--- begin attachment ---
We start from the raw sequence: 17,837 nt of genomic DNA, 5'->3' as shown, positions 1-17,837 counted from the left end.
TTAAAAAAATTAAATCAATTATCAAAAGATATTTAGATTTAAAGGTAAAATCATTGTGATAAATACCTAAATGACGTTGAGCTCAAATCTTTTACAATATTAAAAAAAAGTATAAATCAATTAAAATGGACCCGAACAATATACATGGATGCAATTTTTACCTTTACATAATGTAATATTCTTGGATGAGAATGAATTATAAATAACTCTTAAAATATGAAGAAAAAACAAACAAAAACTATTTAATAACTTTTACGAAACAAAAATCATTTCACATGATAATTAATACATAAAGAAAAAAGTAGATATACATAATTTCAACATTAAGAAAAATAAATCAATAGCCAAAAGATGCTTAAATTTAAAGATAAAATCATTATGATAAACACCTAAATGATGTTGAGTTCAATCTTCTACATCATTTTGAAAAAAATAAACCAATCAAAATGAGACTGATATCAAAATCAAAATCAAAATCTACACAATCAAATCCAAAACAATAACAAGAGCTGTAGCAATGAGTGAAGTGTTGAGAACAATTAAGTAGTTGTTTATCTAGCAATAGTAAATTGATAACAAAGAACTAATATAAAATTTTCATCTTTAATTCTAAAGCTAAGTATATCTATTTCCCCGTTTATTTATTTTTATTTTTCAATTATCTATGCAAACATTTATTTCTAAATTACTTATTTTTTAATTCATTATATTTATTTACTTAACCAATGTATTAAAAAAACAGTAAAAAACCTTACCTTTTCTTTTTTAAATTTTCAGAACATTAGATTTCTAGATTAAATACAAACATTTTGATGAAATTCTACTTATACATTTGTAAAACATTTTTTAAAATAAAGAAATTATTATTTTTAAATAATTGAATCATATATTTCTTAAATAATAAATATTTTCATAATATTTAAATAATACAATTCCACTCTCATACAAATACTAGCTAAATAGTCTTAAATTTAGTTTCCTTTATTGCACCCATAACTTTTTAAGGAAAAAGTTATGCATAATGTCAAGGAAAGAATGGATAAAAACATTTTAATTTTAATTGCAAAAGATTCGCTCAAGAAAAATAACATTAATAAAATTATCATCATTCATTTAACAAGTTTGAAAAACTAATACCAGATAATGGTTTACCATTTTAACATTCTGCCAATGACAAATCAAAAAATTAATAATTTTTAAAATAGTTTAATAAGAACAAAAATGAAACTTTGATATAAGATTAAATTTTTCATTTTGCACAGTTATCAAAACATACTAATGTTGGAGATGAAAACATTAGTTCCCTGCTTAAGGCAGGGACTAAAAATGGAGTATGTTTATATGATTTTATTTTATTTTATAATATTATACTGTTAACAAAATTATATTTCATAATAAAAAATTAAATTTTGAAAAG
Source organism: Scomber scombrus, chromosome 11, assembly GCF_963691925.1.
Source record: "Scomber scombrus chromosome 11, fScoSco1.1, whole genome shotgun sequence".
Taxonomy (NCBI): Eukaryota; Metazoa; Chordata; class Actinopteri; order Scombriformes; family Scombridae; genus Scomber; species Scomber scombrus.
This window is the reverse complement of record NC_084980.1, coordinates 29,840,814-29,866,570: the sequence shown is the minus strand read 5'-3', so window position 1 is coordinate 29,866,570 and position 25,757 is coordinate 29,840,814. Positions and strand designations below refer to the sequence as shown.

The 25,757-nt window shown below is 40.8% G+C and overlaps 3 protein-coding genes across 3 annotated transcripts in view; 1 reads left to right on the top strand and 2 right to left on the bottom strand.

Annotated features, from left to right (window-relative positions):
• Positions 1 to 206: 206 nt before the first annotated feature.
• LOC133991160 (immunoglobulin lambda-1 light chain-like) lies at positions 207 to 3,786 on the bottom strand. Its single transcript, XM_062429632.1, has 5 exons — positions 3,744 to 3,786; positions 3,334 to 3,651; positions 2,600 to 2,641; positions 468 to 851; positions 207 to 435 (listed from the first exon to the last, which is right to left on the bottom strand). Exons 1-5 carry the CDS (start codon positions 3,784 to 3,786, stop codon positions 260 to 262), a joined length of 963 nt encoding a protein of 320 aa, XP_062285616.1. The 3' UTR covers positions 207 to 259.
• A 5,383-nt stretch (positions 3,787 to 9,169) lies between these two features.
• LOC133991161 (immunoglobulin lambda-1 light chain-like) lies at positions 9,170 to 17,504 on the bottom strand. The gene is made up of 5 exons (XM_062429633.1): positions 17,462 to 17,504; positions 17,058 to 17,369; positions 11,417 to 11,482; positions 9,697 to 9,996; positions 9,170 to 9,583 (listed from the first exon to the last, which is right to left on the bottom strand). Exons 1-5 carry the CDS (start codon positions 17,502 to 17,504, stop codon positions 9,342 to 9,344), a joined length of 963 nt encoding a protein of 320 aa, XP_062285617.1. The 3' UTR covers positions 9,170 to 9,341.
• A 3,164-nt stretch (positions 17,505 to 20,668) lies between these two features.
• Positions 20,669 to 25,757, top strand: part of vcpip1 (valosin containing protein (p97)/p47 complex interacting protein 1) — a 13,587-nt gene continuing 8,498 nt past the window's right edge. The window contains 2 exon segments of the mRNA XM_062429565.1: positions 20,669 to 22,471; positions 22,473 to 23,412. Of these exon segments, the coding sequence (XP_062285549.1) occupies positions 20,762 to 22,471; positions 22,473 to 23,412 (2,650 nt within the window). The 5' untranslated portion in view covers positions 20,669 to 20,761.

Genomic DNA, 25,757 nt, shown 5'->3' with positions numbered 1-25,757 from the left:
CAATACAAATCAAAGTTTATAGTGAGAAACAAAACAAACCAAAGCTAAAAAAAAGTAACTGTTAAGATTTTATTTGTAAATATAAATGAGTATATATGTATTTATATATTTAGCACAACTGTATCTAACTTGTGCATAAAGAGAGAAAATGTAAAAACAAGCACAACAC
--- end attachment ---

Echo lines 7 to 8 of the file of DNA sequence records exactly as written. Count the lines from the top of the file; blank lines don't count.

The 25,757-nt window shown below is 40.8% G+C and overlaps 3 protein-coding genes across 3 annotated transcripts in view; 1 reads left to right on the top strand and 2 right to left on the bottom strand.

Annotated features, from left to right (window-relative positions):